3. Click on the Route Propagation tab.

  4. In the table that appears, you should see the virtual private gateway you created previously. Check the value in the Propagate column.

    1. If Propagate is set to No, click Edit route propagation, check the Propagate checkbox next to the virtual private gateway’s name and click Save.

After you configure your VPN tunnel and AWS detects it as Up, your static or BGP routes are automatically added to the route table.

Verifying the VPN connection

After you have set up your side of the VPN tunnel, you can verify that the tunnel is up in the AWS console and that connectivity across the tunnel is working.

  • Created a VPN connection.

  1. Verify the tunnel is up in AWS.

    1. From the VPC Dashboard, click on VPN Connections.

    2. Select the VPN connection you created previously and click the Tunnel Details tab.

    3. You should be able to see that at least one of the VPN tunnels is Up.

  2. Verify the connection.

    To test network connectivity to an endpoint device, nc (or netcat) is a helpful troubleshooting tool. It is included in the default image and provides quick and clear output if a connection can be established:

    1. Create a temporary pod using the busybox image, which cleans up after itself:

      $ oc run netcat-test \
          --image=busybox -i -t \
          --restart=Never --rm \
          -- /bin/sh
    2. Check the connection using nc.

      • Example successful connection results:

        / nc -zvv 8080 ( open
        sent 0, rcvd 0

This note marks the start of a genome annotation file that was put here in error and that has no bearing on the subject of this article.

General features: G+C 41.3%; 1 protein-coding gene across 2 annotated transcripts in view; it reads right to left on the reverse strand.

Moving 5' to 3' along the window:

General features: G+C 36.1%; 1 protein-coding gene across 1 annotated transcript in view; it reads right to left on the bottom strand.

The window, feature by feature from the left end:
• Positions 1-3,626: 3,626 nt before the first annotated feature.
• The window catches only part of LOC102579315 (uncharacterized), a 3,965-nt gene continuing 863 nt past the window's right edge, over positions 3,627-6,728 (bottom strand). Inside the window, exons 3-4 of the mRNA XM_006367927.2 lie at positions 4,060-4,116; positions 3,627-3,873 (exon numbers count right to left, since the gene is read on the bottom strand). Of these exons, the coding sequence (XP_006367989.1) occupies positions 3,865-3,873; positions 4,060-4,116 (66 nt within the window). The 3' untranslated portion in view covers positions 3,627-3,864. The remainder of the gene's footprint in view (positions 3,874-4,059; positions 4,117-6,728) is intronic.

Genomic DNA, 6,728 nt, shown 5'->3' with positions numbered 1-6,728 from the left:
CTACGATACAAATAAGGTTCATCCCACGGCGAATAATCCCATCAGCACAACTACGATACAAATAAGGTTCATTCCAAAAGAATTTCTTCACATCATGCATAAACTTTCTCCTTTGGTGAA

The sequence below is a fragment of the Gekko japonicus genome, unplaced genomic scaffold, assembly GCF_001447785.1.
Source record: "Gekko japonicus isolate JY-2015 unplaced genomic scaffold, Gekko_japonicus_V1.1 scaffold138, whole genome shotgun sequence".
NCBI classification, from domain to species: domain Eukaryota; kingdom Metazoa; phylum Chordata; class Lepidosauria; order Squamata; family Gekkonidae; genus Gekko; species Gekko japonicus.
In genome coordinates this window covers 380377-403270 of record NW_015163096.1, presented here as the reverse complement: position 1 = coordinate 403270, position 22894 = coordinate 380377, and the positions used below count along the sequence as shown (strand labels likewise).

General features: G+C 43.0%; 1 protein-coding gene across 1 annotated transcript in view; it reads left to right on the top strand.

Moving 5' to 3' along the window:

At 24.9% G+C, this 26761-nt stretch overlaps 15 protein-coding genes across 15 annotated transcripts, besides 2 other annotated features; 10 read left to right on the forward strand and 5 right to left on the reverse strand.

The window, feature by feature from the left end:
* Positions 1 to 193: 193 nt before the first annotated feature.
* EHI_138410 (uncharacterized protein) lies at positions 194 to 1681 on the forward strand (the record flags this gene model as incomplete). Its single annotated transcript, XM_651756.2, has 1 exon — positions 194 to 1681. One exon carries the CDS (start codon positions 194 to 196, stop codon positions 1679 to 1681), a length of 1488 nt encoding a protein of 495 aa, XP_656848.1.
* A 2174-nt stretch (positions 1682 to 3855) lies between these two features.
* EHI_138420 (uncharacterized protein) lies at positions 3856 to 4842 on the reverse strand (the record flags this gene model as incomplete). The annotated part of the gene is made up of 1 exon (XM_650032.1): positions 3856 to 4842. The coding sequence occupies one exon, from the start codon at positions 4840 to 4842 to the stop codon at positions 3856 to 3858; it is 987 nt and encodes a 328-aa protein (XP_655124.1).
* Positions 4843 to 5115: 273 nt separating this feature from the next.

• Example failed connection results:

        / nc -zvv 8080
        nc: ( Connection refused
        sent 0, rcvd 0
    3. Exit the container, which automatically deletes the Pod:

      / exit

Troubleshooting the VPN connection

Tunnel does not connect

If the tunnel connection is still Down, there are several things you can verify:

  • The AWS tunnel will not initiate a VPN connection. The connection attempt must be initiated from the Customer Gateway.

  • Ensure that your source traffic is coming from the same IP as the configured customer gateway. AWS will silently drop all traffic to the gateway whose source IP address does not match.

  • Ensure that your configuration matches values supported by AWS. This includes IKE versions, DH groups, IKE lifetime, and more.

  • Recheck the route table for the VPC. Ensure that propagation is enabled and that there are entries in the route table that have the virtual private gateway you created earlier as a target.

  • Confirm that you do not have any firewall rules that could be causing an interruption.

  • Check if you are using a policy-based VPN as this can cause complications depending on how it is configured.

  • Further troubleshooting steps can be found at the AWS Knowledge Center.

Tunnel does not stay connected

If the tunnel connection has trouble staying Up consistently, know that all AWS tunnel connections must be initiated from your gateway. AWS tunnels do not initiate tunneling.

Red Hat recommends setting up an SLA Monitor (Cisco ASA) or some device on your side of the tunnel that constantly sends "interesting" traffic, for example ping, nc, or telnet, at any IP address configured within the VPC CIDR range. It does not matter whether the connection is successful, just that the traffic is being directed at the tunnel.

Secondary tunnel in Down state

When a VPN tunnel is created, AWS creates an additional failover tunnel. Depending upon the gateway device, sometimes the secondary tunnel will be seen as in the Down state.

The AWS Notification is as follows:

You have new non-redundant VPN connections

One or more of your vpn connections are not using both tunnels. This mode of
operation is not highly available and we strongly recommend you configure your
second tunnel. View your non-redundant VPN connections.